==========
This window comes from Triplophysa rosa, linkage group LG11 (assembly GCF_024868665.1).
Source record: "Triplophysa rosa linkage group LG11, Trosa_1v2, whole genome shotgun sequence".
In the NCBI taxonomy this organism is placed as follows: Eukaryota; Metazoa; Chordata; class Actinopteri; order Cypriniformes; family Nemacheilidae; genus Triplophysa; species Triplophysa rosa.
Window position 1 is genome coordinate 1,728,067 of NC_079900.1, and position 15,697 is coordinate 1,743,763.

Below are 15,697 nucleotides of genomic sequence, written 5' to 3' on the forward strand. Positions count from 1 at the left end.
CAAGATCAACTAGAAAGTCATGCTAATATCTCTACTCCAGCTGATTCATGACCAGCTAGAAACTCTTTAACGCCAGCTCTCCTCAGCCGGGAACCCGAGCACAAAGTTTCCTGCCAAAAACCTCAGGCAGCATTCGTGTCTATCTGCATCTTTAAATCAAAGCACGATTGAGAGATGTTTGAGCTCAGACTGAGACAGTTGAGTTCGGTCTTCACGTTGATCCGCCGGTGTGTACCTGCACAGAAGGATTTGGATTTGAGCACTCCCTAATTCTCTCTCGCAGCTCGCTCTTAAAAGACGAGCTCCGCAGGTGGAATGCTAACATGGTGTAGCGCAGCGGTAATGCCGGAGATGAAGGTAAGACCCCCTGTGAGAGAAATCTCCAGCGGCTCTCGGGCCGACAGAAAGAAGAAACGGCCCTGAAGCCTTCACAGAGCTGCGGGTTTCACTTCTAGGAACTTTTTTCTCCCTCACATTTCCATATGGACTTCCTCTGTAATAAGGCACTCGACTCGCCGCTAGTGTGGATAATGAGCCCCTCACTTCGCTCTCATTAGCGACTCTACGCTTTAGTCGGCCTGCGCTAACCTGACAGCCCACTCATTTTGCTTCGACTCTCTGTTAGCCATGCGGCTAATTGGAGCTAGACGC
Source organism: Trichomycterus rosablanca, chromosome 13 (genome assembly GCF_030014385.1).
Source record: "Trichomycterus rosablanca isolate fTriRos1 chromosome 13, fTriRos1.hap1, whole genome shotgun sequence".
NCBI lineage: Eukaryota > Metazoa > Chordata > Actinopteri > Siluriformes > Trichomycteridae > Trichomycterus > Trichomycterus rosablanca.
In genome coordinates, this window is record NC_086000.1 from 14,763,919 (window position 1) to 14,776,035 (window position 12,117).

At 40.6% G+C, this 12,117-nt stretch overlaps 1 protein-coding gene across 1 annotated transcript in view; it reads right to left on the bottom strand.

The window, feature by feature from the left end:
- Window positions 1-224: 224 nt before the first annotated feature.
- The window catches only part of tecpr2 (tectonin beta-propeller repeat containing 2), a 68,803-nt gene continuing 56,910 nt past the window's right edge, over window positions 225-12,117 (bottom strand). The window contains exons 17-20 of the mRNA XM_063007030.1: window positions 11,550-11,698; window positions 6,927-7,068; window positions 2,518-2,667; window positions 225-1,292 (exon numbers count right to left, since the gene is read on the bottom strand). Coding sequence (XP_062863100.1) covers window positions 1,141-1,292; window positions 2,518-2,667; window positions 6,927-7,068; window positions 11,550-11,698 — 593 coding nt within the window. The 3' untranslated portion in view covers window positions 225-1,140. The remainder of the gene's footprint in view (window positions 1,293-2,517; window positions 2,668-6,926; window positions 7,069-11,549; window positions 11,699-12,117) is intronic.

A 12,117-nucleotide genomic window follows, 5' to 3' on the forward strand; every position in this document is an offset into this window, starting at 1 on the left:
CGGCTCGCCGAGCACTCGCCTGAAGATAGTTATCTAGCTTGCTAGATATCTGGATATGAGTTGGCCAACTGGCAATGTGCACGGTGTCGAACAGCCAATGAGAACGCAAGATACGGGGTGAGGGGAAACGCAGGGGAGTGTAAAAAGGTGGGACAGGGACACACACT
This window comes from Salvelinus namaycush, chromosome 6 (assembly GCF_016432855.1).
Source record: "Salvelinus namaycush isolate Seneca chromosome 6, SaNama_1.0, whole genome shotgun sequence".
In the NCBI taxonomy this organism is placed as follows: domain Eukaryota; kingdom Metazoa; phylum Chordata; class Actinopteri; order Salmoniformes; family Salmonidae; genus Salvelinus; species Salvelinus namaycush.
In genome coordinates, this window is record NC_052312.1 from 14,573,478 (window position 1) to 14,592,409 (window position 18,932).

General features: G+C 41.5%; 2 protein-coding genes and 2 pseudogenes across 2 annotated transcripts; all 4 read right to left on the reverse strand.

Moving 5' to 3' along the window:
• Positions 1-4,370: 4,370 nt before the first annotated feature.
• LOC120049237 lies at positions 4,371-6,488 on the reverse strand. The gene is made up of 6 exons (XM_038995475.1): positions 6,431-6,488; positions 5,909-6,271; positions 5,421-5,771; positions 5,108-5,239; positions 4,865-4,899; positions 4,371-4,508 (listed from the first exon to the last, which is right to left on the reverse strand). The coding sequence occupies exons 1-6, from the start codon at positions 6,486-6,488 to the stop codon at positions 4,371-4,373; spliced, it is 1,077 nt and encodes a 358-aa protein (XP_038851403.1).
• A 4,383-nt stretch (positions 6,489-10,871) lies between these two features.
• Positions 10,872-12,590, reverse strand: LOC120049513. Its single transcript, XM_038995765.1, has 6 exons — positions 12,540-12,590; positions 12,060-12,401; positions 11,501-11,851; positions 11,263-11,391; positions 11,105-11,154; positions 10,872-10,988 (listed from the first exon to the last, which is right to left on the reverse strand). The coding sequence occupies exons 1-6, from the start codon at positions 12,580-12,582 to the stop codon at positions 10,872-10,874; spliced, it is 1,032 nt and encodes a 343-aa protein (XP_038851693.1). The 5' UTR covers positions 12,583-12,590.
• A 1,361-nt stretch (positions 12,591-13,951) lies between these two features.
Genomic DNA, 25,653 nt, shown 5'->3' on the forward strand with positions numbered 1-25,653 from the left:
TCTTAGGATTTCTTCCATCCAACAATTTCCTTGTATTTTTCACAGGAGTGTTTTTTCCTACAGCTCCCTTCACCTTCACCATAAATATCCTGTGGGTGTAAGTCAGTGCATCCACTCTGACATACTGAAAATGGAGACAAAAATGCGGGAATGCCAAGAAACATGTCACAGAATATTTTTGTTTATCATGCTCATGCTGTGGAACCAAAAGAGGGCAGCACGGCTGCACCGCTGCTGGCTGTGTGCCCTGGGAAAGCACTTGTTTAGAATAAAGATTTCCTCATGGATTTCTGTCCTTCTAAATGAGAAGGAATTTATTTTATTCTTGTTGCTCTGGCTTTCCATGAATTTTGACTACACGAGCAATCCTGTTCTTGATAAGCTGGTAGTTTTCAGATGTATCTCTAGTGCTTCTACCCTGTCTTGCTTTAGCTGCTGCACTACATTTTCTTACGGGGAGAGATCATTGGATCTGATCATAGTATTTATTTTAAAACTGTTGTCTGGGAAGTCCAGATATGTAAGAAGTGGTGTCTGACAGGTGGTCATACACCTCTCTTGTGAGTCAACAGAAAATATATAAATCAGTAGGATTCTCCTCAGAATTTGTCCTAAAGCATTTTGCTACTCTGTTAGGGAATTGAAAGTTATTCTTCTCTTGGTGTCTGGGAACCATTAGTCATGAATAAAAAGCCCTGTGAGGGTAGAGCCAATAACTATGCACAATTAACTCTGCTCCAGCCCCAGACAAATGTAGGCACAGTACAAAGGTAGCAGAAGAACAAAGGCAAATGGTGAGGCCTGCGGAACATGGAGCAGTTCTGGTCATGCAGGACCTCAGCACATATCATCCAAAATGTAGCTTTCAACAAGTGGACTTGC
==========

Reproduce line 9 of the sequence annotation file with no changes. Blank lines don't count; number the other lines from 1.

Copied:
NCBI lineage: Eukaryota > Metazoa > Chordata > Actinopteri > Siluriformes > Trichomycteridae > Trichomycterus > Trichomycterus rosablanca.